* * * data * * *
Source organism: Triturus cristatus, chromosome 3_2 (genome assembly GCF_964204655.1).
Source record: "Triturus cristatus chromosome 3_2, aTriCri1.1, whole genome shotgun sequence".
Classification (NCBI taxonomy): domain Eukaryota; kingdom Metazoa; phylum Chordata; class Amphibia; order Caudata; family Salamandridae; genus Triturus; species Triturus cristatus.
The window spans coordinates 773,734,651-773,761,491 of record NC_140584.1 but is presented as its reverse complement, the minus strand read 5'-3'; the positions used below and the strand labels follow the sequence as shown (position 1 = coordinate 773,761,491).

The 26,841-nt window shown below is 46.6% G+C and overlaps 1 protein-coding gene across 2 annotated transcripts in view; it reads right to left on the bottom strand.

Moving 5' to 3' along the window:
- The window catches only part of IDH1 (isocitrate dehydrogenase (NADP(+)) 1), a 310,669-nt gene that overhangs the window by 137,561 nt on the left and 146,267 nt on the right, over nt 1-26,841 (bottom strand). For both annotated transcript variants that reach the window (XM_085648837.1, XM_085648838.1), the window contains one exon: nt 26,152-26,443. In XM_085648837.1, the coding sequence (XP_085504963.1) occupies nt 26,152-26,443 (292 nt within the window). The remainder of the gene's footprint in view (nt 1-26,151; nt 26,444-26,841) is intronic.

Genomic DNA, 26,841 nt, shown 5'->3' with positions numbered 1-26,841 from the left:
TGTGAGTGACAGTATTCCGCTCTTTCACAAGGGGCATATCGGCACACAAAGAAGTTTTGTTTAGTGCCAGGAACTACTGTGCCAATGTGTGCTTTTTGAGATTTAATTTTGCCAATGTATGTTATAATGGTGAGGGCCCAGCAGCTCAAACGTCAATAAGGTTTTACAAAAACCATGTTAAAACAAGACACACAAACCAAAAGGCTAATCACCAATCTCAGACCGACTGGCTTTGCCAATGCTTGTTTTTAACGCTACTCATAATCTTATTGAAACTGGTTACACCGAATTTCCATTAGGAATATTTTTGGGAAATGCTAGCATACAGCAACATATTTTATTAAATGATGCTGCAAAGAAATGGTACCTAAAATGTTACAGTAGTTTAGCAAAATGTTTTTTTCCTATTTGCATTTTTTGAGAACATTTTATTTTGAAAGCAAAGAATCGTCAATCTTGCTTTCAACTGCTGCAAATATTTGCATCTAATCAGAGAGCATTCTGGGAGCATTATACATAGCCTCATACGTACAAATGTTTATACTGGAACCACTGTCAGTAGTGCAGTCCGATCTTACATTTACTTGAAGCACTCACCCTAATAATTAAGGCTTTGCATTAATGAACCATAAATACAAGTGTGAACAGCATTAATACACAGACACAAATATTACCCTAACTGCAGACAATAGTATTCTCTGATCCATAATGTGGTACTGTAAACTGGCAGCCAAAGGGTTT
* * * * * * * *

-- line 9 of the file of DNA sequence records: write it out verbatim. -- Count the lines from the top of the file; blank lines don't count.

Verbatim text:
TGTGAGTGACAGTATTCCGCTCTTTCACAAGGGGCATATCGGCACACAAAGAAGTTTTGTTTAGTGCCAGGAACTACTGTGCCAATGTGTGCTTTTTGAGATTTAATTTTGCCAATGTATGTTATAATGGTGAGGGCCCAGCAGCTCAAACGTCAATAAGGTTTTACAAAAACCATGTTAAAACAAGACACACAAACCAAAAGGCTAATCACCAATCTCAGACCGACTGGCTTTGCCAATGCTTGTTTTTAACGCTACTCATAATCTTATTGAAACTGGTTACACCGAATTTCCATTAGGAATATTTTTGGGAAATGCTAGCATACAGCAACATATTTTATTAAATGATGCTGCAAAGAAATGGTACCTAAAATGTTACAGTAGTTTAGCAAAATGTTTTTTTCCTATTTGCATTTTTTGAGAACATTTTATTTTGAAAGCAAAGAATCGTCAATCTTGCTTTCAACTGCTGCAAATATTTGCATCTAATCAGAGAGCATTCTGGGAGCATTATACATAGCCTCATACGTACAAATGTTTATACTGGAACCACTGTCAGTAGTGCAGTCCGATCTTACATTTACTTGAAGCACTCACCCTAATAATTAAGGCTTTGCATTAATGAACCATAAATACAAGTGTGAACAGCATTAATACACAGACACAAATATTACCCTAACTGCAGACAATAGTATTCTCTGATCCATAATGTGGTACTGTAAACTGGCAGCCAAAGGGTTT